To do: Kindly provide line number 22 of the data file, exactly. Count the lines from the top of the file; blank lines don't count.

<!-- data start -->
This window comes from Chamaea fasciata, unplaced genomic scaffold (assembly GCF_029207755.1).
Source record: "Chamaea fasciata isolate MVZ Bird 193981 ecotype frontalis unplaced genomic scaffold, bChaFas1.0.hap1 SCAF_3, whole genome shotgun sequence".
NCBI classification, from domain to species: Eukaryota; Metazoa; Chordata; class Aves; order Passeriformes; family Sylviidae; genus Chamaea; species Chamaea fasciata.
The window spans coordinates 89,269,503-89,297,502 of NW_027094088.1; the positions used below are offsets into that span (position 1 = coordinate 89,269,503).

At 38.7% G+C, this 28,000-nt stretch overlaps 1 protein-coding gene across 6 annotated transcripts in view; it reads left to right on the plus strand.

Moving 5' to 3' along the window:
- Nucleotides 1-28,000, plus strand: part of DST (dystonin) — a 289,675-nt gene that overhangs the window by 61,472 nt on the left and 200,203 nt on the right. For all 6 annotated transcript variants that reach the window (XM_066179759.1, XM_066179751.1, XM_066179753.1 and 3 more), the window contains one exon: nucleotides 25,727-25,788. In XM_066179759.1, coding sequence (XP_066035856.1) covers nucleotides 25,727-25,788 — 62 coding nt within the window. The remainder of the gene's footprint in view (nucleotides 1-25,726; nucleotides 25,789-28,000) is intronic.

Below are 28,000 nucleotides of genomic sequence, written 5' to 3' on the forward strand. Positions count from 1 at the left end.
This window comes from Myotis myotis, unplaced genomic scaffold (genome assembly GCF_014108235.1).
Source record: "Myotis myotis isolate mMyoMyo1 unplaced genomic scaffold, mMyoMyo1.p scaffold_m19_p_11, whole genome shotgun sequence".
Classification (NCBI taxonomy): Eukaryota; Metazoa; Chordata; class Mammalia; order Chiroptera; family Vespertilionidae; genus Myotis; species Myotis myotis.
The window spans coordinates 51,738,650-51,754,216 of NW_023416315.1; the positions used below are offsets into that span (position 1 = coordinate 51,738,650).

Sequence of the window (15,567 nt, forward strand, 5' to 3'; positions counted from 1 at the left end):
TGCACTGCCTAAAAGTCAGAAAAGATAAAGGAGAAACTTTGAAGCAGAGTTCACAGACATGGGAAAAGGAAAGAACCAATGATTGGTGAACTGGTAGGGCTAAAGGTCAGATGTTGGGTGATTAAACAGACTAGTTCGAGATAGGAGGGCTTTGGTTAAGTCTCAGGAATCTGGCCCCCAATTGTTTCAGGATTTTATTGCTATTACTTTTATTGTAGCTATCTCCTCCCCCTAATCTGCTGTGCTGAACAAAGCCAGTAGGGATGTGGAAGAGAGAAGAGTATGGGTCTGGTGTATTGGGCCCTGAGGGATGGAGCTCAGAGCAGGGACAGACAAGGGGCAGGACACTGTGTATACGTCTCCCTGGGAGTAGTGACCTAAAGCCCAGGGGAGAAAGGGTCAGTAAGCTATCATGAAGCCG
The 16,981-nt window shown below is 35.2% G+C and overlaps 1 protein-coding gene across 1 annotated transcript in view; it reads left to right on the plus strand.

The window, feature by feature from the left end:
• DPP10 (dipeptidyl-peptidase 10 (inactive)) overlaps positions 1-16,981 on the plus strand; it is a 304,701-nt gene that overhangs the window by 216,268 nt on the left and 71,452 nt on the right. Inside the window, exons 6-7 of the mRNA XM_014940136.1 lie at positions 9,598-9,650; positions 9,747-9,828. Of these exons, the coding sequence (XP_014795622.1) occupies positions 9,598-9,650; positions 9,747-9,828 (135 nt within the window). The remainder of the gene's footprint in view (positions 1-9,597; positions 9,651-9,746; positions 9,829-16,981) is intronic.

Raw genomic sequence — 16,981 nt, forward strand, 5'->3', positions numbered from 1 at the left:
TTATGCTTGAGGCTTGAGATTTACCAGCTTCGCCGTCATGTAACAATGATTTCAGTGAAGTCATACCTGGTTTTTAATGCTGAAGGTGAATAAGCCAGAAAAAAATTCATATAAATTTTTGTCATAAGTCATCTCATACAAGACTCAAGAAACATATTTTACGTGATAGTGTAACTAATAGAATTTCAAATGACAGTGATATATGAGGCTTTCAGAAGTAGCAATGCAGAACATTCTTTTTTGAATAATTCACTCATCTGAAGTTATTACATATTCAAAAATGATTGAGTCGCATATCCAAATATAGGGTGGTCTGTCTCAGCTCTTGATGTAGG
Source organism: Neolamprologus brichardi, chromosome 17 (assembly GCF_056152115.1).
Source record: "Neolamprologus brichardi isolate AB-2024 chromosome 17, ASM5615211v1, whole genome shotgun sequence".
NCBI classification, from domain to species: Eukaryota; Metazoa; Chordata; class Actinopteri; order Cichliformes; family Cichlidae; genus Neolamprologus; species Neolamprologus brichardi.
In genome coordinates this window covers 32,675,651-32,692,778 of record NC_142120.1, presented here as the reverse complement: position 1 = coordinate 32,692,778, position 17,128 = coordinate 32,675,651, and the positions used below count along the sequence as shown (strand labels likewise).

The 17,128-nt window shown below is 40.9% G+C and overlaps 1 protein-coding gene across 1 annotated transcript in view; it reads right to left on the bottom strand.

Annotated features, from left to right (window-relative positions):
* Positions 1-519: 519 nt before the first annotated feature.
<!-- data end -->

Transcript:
NCBI classification, from domain to species: Eukaryota; Metazoa; Chordata; class Actinopteri; order Cichliformes; family Cichlidae; genus Neolamprologus; species Neolamprologus brichardi.